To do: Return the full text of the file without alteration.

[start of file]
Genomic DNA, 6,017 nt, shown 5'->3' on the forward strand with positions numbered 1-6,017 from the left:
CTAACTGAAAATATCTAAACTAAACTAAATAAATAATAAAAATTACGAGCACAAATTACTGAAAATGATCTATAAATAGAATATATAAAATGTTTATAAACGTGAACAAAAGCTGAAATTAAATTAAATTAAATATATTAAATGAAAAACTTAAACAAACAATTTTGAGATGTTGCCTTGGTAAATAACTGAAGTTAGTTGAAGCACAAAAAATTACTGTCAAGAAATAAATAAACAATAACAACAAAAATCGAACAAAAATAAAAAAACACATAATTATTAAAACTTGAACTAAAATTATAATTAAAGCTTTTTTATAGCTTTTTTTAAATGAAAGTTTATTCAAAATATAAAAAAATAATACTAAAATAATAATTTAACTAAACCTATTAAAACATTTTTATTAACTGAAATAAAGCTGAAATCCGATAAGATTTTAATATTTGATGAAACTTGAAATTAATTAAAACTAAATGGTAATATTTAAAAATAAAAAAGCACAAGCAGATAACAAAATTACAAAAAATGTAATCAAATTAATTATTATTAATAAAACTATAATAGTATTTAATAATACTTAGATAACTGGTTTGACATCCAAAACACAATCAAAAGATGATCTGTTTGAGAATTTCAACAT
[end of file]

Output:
Genomic DNA, 6,017 nt, shown 5'->3' on the forward strand with positions numbered 1-6,017 from the left:
CTAACTGAAAATATCTAAACTAAACTAAATAAATAATAAAAATTACGAGCACAAATTACTGAAAATGATCTATAAATAGAATATATAAAATGTTTATAAACGTGAACAAAAGCTGAAATTAAATTAAATTAAATATATTAAATGAAAAACTTAAACAAACAATTTTGAGATGTTGCCTTGGTAAATAACTGAAGTTAGTTGAAGCACAAAAAATTACTGTCAAGAAATAAATAAACAATAACAACAAAAATCGAACAAAAATAAAAAAACACATAATTATTAAAACTTGAACTAAAATTATAATTAAAGCTTTTTTATAGCTTTTTTTAAATGAAAGTTTATTCAAAATATAAAAAAATAATACTAAAATAATAATTTAACTAAACCTATTAAAACATTTTTATTAACTGAAATAAAGCTGAAATCCGATAAGATTTTAATATTTGATGAAACTTGAAATTAATTAAAACTAAATGGTAATATTTAAAAATAAAAAAGCACAAGCAGATAACAAAATTACAAAAAATGTAATCAAATTAATTATTATTAATAAAACTATAATAGTATTTAATAATACTTAGATAACTGGTTTGACATCCAAAACACAATCAAAAGATGATCTGTTTGAGAATTTCAACAT